iOS and Bluetooth | An Overview of Device-Receiver Communications
iOS and Bluetooth
In order to communicate via Bluetooth™, an accessory (like the Arrow) and a device (ex. a tablet computer) must support in common one of its (Bluetooth) standard profiles. For example, a Bluetooth headset will use HSP (HeadSet Profile), two computers connected to each other would use the PAN (Personal Area Network) profile and GNSS receivers normally use SPP (Serial Port Profile). Apple, for its iOS based products, iPhone® and iPad®, only support some specific Bluetooth profiles/protocols.
What about Bluetooth 4.0?
Unfortunately, many think of Bluetooth 4.0 being a later version or revision of Bluetooth 2.1. Bluetooth 4.0 was released mainly for low energy applications (for example devices sending only discrete information and then going back to “sleep”). There is no support for constant streaming of data via the Serial Port Profile (SPP) under BT LE 4.0. When a device (computer) is said to support Bluetooth 4.0 it is implied that it is indeed a “dual-mode Bluetooth” supporting both Bluetooth cores: 4.0 and 2.1.
Arrow and iOS Bluetooth
In order to communicate with an iOS device via Bluetooth, the Arrow receivers must obtain full approval and certification from Apple before they are manufactured and made available to the public.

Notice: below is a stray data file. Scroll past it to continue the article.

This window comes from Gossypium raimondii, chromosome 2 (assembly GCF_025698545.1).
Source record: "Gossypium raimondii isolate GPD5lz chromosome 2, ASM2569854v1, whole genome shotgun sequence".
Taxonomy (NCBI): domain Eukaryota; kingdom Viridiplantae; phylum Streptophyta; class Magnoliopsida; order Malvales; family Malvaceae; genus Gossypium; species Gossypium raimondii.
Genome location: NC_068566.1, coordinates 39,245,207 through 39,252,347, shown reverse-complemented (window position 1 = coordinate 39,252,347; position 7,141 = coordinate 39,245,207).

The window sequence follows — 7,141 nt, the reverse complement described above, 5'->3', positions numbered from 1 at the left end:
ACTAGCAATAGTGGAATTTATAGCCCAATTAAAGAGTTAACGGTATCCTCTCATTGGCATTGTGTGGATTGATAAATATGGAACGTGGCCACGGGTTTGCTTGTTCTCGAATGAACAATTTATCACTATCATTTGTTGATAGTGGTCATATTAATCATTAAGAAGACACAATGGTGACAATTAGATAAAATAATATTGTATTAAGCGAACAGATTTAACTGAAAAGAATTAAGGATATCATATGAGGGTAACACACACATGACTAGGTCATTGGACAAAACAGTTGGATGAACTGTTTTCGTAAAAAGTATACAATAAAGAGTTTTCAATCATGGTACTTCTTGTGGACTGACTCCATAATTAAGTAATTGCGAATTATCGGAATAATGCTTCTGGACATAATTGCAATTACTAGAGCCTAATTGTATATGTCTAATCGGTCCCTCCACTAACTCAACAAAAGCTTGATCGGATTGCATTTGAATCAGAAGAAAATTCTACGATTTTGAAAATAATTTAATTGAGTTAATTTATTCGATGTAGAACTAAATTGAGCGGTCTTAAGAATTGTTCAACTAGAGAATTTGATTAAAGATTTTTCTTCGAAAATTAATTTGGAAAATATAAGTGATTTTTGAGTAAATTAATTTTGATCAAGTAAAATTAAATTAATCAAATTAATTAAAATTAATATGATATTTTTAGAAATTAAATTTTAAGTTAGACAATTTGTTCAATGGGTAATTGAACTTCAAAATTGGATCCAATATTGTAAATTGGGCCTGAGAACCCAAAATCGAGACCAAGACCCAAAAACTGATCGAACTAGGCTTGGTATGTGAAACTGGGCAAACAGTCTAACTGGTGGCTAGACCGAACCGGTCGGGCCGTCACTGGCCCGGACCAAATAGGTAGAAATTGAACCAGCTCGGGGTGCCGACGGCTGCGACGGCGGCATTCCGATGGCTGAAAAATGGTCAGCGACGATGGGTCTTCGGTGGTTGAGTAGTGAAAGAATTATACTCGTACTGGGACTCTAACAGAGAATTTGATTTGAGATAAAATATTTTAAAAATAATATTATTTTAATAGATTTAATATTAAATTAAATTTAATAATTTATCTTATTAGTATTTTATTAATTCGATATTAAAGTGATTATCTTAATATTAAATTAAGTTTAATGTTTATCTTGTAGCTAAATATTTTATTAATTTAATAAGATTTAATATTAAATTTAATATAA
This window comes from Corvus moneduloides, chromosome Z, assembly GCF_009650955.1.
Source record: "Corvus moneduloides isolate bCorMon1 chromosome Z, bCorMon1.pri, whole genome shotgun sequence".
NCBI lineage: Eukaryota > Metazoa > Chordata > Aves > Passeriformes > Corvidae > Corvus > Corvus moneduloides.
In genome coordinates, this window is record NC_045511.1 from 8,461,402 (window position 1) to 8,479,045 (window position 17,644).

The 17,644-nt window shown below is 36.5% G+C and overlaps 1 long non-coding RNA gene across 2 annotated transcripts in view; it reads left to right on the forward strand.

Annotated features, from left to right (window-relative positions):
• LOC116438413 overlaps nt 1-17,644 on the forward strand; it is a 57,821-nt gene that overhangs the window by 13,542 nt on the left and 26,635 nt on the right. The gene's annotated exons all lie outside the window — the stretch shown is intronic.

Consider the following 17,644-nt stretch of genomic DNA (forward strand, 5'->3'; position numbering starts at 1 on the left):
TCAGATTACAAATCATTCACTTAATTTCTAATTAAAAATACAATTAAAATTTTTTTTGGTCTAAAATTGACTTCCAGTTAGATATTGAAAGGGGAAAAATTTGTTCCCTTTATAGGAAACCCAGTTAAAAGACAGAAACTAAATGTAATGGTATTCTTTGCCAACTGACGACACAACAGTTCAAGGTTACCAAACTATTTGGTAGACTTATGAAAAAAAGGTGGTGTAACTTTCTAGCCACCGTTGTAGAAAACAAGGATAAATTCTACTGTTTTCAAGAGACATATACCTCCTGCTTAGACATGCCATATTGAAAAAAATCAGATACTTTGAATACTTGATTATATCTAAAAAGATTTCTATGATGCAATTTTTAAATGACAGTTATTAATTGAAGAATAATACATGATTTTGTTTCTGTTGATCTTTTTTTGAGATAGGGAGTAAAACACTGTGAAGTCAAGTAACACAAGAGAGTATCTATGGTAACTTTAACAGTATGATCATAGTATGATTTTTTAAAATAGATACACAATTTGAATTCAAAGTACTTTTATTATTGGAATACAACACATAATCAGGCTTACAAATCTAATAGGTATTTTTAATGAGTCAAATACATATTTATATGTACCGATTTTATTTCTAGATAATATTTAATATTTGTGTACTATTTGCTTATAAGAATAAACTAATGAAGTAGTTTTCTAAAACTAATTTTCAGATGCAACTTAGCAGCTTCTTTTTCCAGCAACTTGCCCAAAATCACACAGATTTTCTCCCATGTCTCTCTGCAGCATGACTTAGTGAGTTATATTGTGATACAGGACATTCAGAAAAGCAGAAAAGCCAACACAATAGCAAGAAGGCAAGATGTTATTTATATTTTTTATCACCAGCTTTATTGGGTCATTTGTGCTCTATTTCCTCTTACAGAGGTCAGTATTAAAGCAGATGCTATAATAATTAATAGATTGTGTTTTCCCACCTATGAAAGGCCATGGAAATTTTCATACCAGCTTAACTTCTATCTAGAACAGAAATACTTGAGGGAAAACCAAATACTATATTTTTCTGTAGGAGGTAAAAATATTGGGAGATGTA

Upon connection to an iOS device, the Arrow receiver will make its position available to any location aware application.
When more information pertinent to High Accuracy mapping like PDOP, Differential Status (i.e. RTK Fixed or Float), RMS Accuracy estimates, Age or Source of Differential Correction, Number of satellites used, etc. are needed, Eos offers some free tools to get this metadata or “GNSS Pedigree” from its receivers.
Eos Tools app and free SDK for iOS
The “Eos Tools Pro” app for iOS, available from the App Store, are companions to Eos receivers and to the user’s application. Eos Tools uses the direct stream of NMEA data from the Arrow and allows user-configurable audible alarms. It runs simultaneously and in the background of your own location-based application and provides audible warnings when the alarm thresholds are exceeded: ex: PDOP higher than 4, Number of satellites used less than 5, or not in DGNSS mode, etc. This helps for a reliable and accurate field data collection session.
Access to the content of the Arrow’s NMEA data is also available via a free SDK (Software Development Kit) supplied by Eos upon request. Thus, any company wishing to implement support similar to Eos Tools within their own apps are welcomed to inquire.